Investigators are unable to establish what caused a fatal June Atlantic plane crash but searches for the flight recorders will resume in February, the head of the French aviation accident investigation authority said.
"We remain unable to determine the causes and circumstances of the incident," Jean-Paul Troadec, head of the BEA accident investigation authority told French radio on Sunday.
Flight AF 447 from Rio de Janeiro to Paris crashed into the Atlantic on June 1 after flying into stormy weather, killing 228 people.
The 'black box' flight recorders are still missing and only small parts of the Airbus A330's wreckage have been found.
The French authority is due to issue a report on Thursday which will recommend ways to help locate black boxes more easily, sources close to the incident have said.
"Normally, these recorders are made to resist significant shocks," Troadec said. "There is still a chance that they are in a good shape and readable."
Troadec was in Rio de Janeiro on Sunday to meet the victims' families.
He said the authority was making calculations to determine where the plane might have crashed and where its debris might have drifted.
Without the black boxes, he said investigators could not fully explain the incident.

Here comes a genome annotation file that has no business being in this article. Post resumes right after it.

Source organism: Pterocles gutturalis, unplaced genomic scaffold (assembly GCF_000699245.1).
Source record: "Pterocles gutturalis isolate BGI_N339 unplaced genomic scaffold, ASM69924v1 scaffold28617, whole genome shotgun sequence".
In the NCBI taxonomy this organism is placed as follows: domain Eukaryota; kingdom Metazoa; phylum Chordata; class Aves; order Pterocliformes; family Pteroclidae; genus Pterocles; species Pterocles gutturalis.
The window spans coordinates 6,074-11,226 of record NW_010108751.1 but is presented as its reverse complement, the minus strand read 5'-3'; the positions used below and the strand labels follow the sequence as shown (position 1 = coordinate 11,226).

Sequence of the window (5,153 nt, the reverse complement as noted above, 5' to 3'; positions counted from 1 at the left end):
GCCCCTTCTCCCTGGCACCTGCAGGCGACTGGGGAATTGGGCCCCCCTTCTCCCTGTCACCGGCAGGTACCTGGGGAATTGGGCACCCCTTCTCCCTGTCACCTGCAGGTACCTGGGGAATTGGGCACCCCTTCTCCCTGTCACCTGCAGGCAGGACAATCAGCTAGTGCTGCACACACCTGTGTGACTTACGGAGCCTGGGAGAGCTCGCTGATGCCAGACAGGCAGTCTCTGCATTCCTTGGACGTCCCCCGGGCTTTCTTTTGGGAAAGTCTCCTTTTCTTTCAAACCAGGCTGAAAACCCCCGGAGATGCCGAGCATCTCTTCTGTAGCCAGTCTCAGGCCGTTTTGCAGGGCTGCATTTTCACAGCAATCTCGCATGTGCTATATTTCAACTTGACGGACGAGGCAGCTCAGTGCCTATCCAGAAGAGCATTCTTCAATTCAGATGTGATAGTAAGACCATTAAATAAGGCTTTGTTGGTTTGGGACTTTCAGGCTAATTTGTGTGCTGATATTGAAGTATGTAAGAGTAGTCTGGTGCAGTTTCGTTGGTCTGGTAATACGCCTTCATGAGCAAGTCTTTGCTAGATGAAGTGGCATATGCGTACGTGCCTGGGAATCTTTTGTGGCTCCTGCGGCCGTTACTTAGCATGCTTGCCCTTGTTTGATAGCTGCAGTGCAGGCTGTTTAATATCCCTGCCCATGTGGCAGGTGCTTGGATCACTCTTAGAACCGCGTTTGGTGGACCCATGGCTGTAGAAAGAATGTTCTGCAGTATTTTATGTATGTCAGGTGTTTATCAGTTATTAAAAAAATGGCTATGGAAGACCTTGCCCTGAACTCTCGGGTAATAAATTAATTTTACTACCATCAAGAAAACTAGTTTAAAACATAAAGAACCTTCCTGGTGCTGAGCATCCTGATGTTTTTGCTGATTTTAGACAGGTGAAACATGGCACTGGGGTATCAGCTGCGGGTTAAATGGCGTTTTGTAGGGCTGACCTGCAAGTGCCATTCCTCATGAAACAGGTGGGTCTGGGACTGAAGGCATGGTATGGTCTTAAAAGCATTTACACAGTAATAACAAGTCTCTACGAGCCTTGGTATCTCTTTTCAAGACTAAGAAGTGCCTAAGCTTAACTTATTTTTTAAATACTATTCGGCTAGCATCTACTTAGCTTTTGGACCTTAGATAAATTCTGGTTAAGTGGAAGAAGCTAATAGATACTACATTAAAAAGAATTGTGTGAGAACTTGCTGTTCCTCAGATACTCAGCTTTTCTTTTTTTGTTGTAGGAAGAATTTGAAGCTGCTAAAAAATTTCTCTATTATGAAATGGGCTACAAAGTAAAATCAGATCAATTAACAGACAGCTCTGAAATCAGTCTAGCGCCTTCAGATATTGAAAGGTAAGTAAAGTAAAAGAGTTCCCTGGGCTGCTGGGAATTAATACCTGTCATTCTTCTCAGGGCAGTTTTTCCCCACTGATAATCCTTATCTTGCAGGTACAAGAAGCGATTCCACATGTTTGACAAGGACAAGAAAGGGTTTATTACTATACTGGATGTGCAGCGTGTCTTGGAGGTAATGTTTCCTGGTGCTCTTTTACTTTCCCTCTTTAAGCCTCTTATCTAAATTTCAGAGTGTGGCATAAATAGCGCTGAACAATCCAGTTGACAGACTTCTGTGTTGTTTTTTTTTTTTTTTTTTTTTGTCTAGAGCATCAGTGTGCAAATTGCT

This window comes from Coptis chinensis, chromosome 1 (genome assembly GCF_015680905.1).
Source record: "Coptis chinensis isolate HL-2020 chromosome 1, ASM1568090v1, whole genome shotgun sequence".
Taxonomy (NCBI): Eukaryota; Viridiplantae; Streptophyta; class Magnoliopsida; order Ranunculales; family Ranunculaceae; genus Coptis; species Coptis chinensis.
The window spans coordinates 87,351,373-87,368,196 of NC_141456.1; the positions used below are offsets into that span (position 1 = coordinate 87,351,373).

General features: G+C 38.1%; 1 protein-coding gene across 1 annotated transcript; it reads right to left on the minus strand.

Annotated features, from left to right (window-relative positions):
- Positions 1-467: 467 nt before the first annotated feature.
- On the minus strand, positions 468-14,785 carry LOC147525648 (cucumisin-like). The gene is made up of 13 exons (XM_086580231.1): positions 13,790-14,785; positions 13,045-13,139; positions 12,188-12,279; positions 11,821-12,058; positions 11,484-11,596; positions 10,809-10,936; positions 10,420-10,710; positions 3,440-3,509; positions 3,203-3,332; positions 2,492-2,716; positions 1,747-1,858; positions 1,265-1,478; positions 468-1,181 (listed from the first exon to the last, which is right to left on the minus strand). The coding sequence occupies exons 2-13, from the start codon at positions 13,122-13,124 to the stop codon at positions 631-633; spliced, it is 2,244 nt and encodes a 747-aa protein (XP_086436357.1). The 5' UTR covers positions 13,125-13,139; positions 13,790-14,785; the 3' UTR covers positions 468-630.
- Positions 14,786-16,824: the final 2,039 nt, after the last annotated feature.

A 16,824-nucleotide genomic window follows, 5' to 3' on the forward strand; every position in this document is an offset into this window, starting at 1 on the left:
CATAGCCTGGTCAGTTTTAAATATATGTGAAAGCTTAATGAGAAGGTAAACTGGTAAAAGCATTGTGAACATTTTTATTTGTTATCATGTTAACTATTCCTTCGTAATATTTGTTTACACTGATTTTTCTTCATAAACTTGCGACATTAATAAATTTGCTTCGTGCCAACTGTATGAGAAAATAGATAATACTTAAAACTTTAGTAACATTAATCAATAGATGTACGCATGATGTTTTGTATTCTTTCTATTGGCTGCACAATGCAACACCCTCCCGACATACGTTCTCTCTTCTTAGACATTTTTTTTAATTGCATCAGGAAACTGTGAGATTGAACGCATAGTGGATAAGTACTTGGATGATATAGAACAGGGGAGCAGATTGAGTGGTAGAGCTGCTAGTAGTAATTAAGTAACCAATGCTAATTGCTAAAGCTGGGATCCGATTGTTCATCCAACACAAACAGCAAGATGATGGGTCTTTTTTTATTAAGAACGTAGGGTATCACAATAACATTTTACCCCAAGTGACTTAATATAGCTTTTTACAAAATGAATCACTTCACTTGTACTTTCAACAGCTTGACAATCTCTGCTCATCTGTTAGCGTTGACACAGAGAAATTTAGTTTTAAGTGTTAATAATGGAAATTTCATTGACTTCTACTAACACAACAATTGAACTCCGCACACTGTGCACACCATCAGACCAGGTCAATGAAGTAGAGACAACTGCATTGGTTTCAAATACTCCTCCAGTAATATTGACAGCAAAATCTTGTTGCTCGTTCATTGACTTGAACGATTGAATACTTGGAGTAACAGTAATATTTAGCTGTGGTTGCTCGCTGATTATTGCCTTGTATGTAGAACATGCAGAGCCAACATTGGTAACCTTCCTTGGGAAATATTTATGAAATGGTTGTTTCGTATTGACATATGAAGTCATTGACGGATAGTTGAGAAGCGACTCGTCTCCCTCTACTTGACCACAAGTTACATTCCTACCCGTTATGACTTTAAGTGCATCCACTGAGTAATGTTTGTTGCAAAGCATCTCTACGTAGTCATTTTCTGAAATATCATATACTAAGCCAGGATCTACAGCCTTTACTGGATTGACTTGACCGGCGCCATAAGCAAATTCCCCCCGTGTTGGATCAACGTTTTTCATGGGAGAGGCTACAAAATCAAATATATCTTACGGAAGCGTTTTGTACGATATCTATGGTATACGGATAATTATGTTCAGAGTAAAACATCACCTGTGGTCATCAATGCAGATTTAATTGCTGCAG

Asked if this week's report would contain new elements, Troadec said: "Yes, namely recommendations in terms of security which were not in the first report."
A July report identified problems in handing responsibility for the aircraft between controllers but said it was too early to say what caused the plane to hit the ocean.
"I don't expect much new concrete information on the cause of the crash," a source familiar with the investigation said.
A second source familiar with the incident concurred, saying the report would add little to an inconclusive preliminary report issued in July.
Speculation has focused on the possible icing of the aircraft's speed sensors, which appeared to give inconsistent readings and may have disrupted other systems.
Safety authorities ordered checks on the sensors known as 'pitot probes' and restricted the use of the type installed on the plane, made by France's Thales.
But investigators are not expected to pin the blame on any one issue, one source close to the investigation said.
Instead, the BEA is expected to make at least three recommendations on general aircraft safety, the source said.
These include extending the life of locator beacons attached to the flight recorders to 90 days from 30 days.
Regulators could also be asked to consider ordering further beacons to be attached to important parts of the aircraft structure to assist in locating wreckage in the event of a crash. Such beacons would need to be active for 30 days.
Plane makers may also be asked to study the feasibility of installing monitoring systems that send information on basic parameters such as position, course and altitude back to an airline's maintenance base even when operations are normal.
The crash fueled a debate in the aviation industry over whether more data should be streamed via satellite but the cost of communications has so far been deemed prohibitive.
Some safety officials are meanwhile calling for scientific research to be carried out into weather conditions at high altitudes in turbulent zones such as the equator.